After an eight hour delay at the Nairobi, Kenya airport, we arrived in Bangkok at 8:30 PM on Halloween night. The time difference from here to Manitoba is exactly 12 hours behind (well, I guess until Sunday) so you guys were all just getting into your second cup of coffee for the day. We zipped through customs quite seamlessly and found our host Tony waiting for us on the other side of the gate. He caught us a cab and we got our first glimpse of Bangkok, a city of approximately 9 million. All we could see was lights, more lights, traffic and more traffic and lots of people!! Tony is an expat Australian that chooses to live in a Thai neighborhood about a half hour from the airport. We spent a little time visiting with Tony and getting the rundown on the place but after two days without much sleep, it was time for bed.
Much refreshed in the morning, we went for a short little walk to the corner store to get some money and a little bit of breakfast. There are a number of food carts just around the corner from the house, so we were able to pick up some fruit to go with our coffee for breakfast. After this little refreshment, Tony took us out into the big world of the city. He showed us where to catch a truck/bus which is just as it sounds – a pickup truck, with a cover over the box and some seats in it (the box). We rode this to the skytrain. Then he showed us how to navigate the skytrain and the rest of the public transit system and off we went. Our first stop was at Suan Pakkad Palace Museum – a little oasis in the middle of the hustle and bustle of the city. This museum is a collection of four houses that were originally owned and lived in by Prince Chumbhot Paribatra of Nagor Svarga and his consort, M.R. Pantrip Paribatra. They opened their home to the public in 1952 rationalizing that the rare and unique artifacts within constitute a heritage of mankind and should be made accessible for any persons who wish to see them. They have since added another four traditional Thai houses to the original structures. Indeed, these houses or rooms all show a distinct period in history, be it music, weapons, pottery, storytelling or ordinary household items. It was a good beginning as it gave some insight into Thai culture and history.
From there we went to the MBK mall. This is a 7 story structure with stores/kiosks on Levels One to Six and a movie theatre, bowling alley, arcade/games room, coffee shops, and high end restaurants on the 7th floor. Floor 1 is most expensive, Floor 6 the cheapest – all items up for barter. Floor 4 is strictly electronics where Richard bought a new used phone to replace the one lifted in Cape Town. So, he is back up and running. We stopped for lunch on Floor 6. How amazing!! We each bought a card for 100 bahts (about $4). You then take this card to any one of the hundreds of food vendors on the floor and order what you like. They scan your card and once you are done, you return your card to the cashier and she gives you back whatever money is left on the card. What a great system as the vendors are not handling any money and can just concentrate on getting you the best food ever. I started out pretty timid and got a chicken noodle stir fry. Richard didn’t do much experimenting either and he just had some pork and rice. The food was delicious and for the three of us, we spent a total of $9. Amazing!!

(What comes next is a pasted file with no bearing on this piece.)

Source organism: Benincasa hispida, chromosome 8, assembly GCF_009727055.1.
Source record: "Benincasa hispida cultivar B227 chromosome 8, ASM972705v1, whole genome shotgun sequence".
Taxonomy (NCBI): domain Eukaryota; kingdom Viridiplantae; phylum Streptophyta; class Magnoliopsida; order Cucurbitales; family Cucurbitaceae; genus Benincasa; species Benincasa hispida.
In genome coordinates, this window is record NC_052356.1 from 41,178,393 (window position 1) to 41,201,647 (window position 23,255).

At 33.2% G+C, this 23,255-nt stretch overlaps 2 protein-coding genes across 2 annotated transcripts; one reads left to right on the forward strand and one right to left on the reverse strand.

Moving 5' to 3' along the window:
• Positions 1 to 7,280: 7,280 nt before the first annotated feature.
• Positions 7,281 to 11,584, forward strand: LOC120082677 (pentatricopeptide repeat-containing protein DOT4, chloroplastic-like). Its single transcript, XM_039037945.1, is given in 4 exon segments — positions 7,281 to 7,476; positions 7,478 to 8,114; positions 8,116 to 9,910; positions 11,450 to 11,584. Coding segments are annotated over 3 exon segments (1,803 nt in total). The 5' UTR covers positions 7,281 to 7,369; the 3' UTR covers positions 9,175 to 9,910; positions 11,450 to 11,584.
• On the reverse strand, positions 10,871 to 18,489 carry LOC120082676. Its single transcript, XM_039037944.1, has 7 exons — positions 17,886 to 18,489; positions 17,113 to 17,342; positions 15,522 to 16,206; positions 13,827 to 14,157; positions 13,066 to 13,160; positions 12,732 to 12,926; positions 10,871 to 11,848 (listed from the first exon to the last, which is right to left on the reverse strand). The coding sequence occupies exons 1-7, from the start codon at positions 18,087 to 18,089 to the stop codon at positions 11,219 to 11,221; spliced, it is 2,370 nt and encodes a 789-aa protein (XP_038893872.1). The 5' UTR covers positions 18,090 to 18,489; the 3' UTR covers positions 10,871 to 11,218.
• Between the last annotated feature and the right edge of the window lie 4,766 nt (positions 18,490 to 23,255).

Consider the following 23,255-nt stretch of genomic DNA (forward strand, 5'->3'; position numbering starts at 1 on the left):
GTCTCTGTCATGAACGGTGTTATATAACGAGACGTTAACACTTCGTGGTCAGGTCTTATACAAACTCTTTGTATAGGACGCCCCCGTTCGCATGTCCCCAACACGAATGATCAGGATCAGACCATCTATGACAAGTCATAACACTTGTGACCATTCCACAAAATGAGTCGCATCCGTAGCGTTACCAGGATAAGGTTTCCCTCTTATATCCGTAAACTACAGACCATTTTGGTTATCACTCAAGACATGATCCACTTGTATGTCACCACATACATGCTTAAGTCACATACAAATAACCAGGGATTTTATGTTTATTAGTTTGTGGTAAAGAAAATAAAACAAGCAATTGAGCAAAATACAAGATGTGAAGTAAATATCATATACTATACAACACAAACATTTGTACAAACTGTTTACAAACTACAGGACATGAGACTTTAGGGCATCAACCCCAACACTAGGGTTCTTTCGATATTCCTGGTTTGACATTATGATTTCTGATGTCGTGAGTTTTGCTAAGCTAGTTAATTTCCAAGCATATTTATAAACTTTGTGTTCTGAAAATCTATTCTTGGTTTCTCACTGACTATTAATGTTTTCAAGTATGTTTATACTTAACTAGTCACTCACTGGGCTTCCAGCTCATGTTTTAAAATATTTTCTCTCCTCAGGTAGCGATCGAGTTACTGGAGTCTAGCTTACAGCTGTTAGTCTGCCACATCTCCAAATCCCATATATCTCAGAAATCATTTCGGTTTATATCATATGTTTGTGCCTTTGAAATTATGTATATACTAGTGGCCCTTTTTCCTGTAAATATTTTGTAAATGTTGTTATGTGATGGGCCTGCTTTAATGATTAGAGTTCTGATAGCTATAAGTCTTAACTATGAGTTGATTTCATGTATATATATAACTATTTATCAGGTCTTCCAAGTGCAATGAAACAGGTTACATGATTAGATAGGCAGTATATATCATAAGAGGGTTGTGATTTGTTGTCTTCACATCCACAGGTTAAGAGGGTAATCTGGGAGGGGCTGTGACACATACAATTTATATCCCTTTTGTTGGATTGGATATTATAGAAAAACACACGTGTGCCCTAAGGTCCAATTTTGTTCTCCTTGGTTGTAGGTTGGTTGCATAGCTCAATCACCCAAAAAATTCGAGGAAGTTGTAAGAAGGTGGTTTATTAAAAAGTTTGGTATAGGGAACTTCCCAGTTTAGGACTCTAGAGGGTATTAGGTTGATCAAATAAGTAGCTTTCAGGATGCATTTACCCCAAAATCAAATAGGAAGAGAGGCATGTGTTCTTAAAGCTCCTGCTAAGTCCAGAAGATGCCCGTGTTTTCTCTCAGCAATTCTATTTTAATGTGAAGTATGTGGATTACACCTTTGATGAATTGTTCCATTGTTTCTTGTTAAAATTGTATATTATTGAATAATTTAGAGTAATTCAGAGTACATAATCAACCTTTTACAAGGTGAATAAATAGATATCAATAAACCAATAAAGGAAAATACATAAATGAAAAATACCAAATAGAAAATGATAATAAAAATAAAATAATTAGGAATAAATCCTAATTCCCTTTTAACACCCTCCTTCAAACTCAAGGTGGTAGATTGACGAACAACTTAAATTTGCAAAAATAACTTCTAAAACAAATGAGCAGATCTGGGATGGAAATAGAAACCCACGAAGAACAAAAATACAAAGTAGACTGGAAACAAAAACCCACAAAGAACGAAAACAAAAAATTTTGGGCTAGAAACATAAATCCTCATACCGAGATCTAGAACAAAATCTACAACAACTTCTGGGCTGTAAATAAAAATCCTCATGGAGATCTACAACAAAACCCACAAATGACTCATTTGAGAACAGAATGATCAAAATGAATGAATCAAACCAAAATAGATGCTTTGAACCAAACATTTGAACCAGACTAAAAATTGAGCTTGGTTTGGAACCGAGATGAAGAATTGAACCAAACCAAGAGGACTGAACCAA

After lunch and phone buying, we went to Jim Thompson’s House and Museum. He was an American that was stationed in Thailand during WW2. He loved it so much that he moved here permanently when the war was over. He was an architect and a designer and took an interest in the silk weaving cottage industry. He opened up a silk factory and Thai silk became recognized worldwide. He also combined six teak buildings together to form his traditional Thai house. He was an avid collector of art and he decided to open his unique house and art collection to the public with proceeds donated to Thai charities and projects directed at preserving Thai culture. On vacation in Malaysia in 1967, he disappeared without a trace. To this day there are no clues as to what ever happened to him. We found the house and art very interesting. He was obviously an eccentric man but is completely loved by the Thai people.
We took a very slow cab back to Tony’s and spent a quiet evening at home researching other new and interesting things to see in Bangkok and Thailand. What will tomorrow bring? CW…
I was not as conservative with the food as Col indicated. I didn’t have pork, but rice and seafood which included shrimp, octopus and squid. Of course being me I had to add more hot peppers, sauces and spices as we all know Thai food is not that hot on its own. Needless to say after my meal I was perspiring quite profusely, but it was great. The food here is amazing and the aromas coming from the street vendors make your mouth water. Did I mention the Beer? It is awesome and even cheaper than it was in Africa.
Below a woman is boiling silkworm cocoons and making silk thread by hand.
3 thoughts on “Day One – Bangkok, Thailand”
Woo hoo! Thailand. Singha beer, Khao San road , cashew chicken, street food and the long tail boat. Have the best time.
Yeah, it’s kinda neat eh. I had a $4.00 haircut last night. 😌
You know, if you made a mistake spelling the name of the prince of the four house museum, we would never know! 😄 It sounds amazing there. The photo of the lady and the silk cocoons is super. Reminds me of the Silk Road – something I studied in university while learning about the history of clothing and textiles.